Both the 311 website and the 311 mobile applications have an interactive map functionality or address lookup option. However, these mapping functionalities do not assist the user well. For example, it is impossible to select a location on the mobile application unless the exact address is known.

“Apart from calling a Council Member’s office, 311 is the most direct way New Yorkers can interact with city government and get results,” said Council Member Robert Holden, Chair of the Committee on Technology. “Technology should be leveraged to address shortcomings, and the city must embrace modernization whenever possible. Intro 1755 will improve the accuracy of the 311 system and make it even better.”

This local law would take effect immediately and be deemed repealed upon the submission of the report required this local law.


Penn South, in Speaker Corey Johnson’s district in Manhattan, will receive a five-year extension of its partial, Article V property tax exemption to preserve 2,820 units of affordable cooperative housing.

Seagirt Senior Houses, in Council Member Selvena Brooks-Powers’ district in Queens, will receive a partial, 40-year Article XI property tax exemption for the preservation of 151 units of affordable senior housing.


142-150 South Portland Ave. Article XI Amendment – NYC HPD seeks an amendment to a previously approved Article XI tax exemption to facilitate a proposed affordable housing development at 142-150 South Portland Avenue in the Fort Greene neighborhood of Brooklyn. In 2018, the Council approved a zoning map amendment from R7A to R8A, text amendment to establish an MIH Area, and Article XI tax exemption to facilitate the development of a 13-story mixed-use residential and community facility building with a total of 104 residential units by South Portland LLC (a partnership of MDG Development Group and the Hanson Place Seventh-day Adventist Church), in Majority Leader Laurie Cumbo’s district.

 97 W 169th Street – is a New York City Department of Housing Preservation and Development UDAAP application in Council Member Vanessa Gibson’s district, that will facilitate the development of a nine-story mixed-use building, including approximately 104 affordable housing units for low-income seniors.

Harriet and Thomas Truesdell House – Landmarks Preservation Commission’s designation of the former home of two Brooklyn abolitionist who resided there for more than a decade prior to the Civil War, in Council Member Stephen Levin’s district.

Sendero Verde – a New York City Department of Housing Preservation and Development application to amend a UDAAP and Article XI Tax Exemption, that will facilitate Phase 2 of the project to develop a mixed used building with approximately 707 housing units of which 347 would be affordable, 6,213 square feet of commercial space, 87,278 square feet of community facility space and 1,887 square feet of publicly accessible open space, inCouncil Member Diana Ayala’s district.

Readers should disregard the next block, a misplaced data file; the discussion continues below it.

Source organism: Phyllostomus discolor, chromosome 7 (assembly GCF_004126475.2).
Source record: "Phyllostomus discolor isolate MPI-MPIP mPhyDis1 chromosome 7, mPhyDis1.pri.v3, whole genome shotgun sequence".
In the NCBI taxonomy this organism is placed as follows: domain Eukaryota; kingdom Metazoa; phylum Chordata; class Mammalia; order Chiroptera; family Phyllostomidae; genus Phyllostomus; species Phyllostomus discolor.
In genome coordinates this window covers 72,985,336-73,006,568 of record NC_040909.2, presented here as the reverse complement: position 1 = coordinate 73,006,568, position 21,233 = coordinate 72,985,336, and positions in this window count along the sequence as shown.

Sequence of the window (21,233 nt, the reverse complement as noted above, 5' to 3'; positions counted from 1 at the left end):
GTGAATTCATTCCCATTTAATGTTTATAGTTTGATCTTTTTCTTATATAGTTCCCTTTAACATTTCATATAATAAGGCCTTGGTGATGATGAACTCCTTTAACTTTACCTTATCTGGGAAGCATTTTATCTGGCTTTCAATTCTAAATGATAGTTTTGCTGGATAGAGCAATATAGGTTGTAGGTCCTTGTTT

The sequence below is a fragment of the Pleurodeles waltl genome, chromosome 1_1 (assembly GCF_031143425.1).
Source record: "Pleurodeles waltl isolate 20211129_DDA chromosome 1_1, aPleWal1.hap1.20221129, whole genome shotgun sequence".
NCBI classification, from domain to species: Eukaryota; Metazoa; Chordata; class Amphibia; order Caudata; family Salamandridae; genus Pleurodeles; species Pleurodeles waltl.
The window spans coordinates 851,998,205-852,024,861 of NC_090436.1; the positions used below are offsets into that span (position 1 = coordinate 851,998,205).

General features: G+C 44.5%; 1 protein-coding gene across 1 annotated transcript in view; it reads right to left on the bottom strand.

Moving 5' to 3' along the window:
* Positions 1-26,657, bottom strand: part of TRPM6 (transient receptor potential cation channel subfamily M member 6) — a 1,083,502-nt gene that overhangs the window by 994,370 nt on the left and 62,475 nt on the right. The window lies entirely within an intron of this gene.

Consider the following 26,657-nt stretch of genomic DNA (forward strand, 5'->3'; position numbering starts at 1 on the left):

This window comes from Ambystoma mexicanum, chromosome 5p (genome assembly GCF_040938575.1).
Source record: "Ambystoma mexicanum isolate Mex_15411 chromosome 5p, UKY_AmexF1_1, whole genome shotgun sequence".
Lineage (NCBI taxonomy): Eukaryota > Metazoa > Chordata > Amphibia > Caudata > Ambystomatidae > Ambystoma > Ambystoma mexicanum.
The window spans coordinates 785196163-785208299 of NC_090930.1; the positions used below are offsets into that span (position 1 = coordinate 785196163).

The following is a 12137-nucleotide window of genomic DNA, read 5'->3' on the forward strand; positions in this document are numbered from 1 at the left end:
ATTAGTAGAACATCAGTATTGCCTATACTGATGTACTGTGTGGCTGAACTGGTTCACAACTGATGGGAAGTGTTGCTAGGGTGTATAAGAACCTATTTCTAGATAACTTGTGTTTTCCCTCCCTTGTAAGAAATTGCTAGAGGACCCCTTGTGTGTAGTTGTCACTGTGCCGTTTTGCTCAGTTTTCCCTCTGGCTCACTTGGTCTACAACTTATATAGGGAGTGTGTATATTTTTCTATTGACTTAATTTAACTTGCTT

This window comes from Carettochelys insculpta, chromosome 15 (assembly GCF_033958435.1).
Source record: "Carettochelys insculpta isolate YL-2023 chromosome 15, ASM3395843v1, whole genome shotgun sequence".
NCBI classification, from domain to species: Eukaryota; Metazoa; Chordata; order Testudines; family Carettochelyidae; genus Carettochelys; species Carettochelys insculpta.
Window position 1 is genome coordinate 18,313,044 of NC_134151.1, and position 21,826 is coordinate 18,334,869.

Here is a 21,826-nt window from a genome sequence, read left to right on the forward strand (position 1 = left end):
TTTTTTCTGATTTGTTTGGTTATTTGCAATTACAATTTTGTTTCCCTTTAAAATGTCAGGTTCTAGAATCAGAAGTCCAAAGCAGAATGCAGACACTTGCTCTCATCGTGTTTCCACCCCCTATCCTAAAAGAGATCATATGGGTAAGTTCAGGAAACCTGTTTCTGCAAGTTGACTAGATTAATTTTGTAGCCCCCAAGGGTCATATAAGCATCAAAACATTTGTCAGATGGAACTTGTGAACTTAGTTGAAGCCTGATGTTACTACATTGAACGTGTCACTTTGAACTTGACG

Zoning for Coastal Flood Resiliency includes modifications to the applicable geography based on the updated floodplain, changes to building envelope and design, location of permitted uses within buildings, and placement of permitted obstruction regulations. It also includes provisions to modify existing special permits granted by the Board of Standards and Appeals (BSA) to facilitate resiliency investments in unique conditions, and a future discretionary special permit authorized by the City Planning Commission (CPC) to facilitate recovery efforts from future disasters. To address concerns regarding vulnerable uses in the floodplain, the Proposed Action will also limit nursing homes within the 1% floodplain and certain other areas.

Resilient Neighborhoods: Gerritsen Beach, Special Sheepshead Bay District, and Old Howard Beach  The Department of City Planning applications in Council Members Alan Maisel and Eric Ulrich districts, and the 48th Council District, to facilitate resilient construction to limit the future density in areas vulnerable to coastal flooding, establish regulations in the Special District with flood-resilient buildings and provide higher quality open space design standards.

86 Fleet Place Text Amendment – Red Apple 86 Fleet Place Development LLC, seek a zoning text amendment to the Special Downtown Brooklyn District to broaden the definition of the allowed uses in the Special Ground Floor Use areas of its completed development at 86 Fleet Place. The text amendment would broaden this definition to “all non-residential uses permitted by the underlying district” and only apply to the 86 Fleet Place development site- and allow 10,000 square feet of retail space to be used for community facilities such as medical and educational uses, which are not currently permitted, in Majority Leader Laurie Cumbo’s district.

68-19 Woodhaven Blvd. Rezoning – 68-19 Rego Park LLC, seeks a zoning map amendment changing from C8-1 and R4 zoning districts to R6A and R6A/C2-3 zoning districts property bounded by Woodhaven Blvd, a zoning text amendment of Zoning Resolution Appendix F: Inclusionary Housing Designated Areas and Mandatory Inclusionary Housing Areas to establish the Project Area as an MIH Area to facilitate the development of a new seven-story  building with approximately 92 housing units, of which 26  units would be permanently affordable, in Council Member Karen Koslowitz’s district.